Approach Two: Feeling All Good?

We engaged people with content that encouraged a better understanding of wellbeing

A Facebook Ad that reads "E hoa - are you feeling stressed? That's all good. Try taking a breather, check in with friends and whānau, and give these Small Steps a go". The illustration below shows a family having a picnic by a lake, and a couple of people flying a kite. The caption reads "Manage your stress".

Approach Three: How to Chill Out.

We motivated tāngata to use tangible tools for staying resilient.

An Instagram Ad by Aro Digital, for Small Steps NZ. The image is of a Kiwi woman listening to a tui bird singing, while it hangs out on a harakeke flax plant. The ad text reads "Try our active listening tool to practice being fully present when chatting with friends and whānau."

Small Steps’ User Experience

For the website, the team at Aro Digital advised on an intuitive UX design strategy. We assessed the number of people searching for problems versus solutions. We discovered more people search for solutions and tools. Prioritising our users' search intent, we ensured the information architecture featured useful tools. Here you can see the key issues addressed at the forefront of the homepage.

A screenshot of the Small Steps homepage, with the words Start Your Small Steps Journey, and the main topics Manage Your Stress, Calm Your Mind, and Lift Your Mood. The colour palette is natural and green, and the visuals are beautiful illustrations of New Zealand's flora and fauna, including a pūkeko.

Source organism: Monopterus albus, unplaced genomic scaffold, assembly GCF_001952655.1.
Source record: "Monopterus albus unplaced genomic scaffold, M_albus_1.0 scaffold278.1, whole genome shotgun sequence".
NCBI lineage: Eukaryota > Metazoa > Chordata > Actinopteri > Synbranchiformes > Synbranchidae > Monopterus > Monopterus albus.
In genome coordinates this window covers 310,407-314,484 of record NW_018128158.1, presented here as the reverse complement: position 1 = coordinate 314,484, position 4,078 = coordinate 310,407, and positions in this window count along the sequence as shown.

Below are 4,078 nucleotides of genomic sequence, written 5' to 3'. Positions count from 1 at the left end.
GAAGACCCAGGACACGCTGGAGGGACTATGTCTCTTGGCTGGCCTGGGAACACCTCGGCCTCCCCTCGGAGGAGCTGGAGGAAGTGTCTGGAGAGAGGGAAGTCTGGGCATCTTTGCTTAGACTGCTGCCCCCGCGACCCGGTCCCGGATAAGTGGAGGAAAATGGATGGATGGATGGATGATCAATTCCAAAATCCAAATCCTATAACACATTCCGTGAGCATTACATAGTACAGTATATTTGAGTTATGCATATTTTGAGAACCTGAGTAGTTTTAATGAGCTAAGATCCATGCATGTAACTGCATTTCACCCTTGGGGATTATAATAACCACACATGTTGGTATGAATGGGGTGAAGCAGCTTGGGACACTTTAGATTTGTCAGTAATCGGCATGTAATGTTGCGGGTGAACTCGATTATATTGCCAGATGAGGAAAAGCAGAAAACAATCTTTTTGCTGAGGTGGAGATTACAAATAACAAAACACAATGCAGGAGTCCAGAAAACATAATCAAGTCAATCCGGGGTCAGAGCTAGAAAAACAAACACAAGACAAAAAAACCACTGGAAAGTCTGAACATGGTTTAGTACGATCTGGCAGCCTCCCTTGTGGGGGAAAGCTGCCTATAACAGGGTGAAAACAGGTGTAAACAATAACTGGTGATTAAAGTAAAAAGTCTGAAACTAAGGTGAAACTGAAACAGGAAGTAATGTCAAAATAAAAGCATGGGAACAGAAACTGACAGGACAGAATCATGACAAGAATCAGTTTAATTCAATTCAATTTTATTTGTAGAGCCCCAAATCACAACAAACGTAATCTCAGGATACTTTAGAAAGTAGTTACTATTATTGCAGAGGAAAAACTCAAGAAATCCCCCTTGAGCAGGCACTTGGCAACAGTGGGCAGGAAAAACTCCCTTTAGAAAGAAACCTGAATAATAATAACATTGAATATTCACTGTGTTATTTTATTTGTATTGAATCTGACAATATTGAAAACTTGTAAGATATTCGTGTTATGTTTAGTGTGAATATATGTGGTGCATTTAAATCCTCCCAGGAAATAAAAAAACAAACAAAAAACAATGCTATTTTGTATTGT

Small Steps’ Search Engine Optimisation

We made it easy for people to find Small Steps, so that anyone searching for mental health tools can access them. Our process? SEO keyword research.

We expanded our understanding of people’s mindsets based on their search actions. And we discovered many people search for topics on “anxiety”, “depression”, and “stress”. So in the content, we blended keywords people were searching for frequently on Google with colloquial language our priority audience would resonate with.

Google Advertising Advice

We provided strategic and tactical advice on display and paid search advertising.

The biggest mistake many businesses make is targeting both search and display networks… with identical ads. The audience intent and mindset are very different between the two experiences.

‍ • Display ads appear on the websites people visit, like a newspaper ad next to the columns. This is better for generating interest.

A Small Steps Google Display Ad, by Aro Digital. The Small Steps logo is up the top, and the picture of a New Zealander breathing deeply in nature, and caring for his own mental health. Below, the words "Deep Breathing, helping you to feel calmer and more relaxed", and the call-to-action button "Try our free tool".

Search ads reach people who are actively Googling an answer or solution. This satisfies existing demand.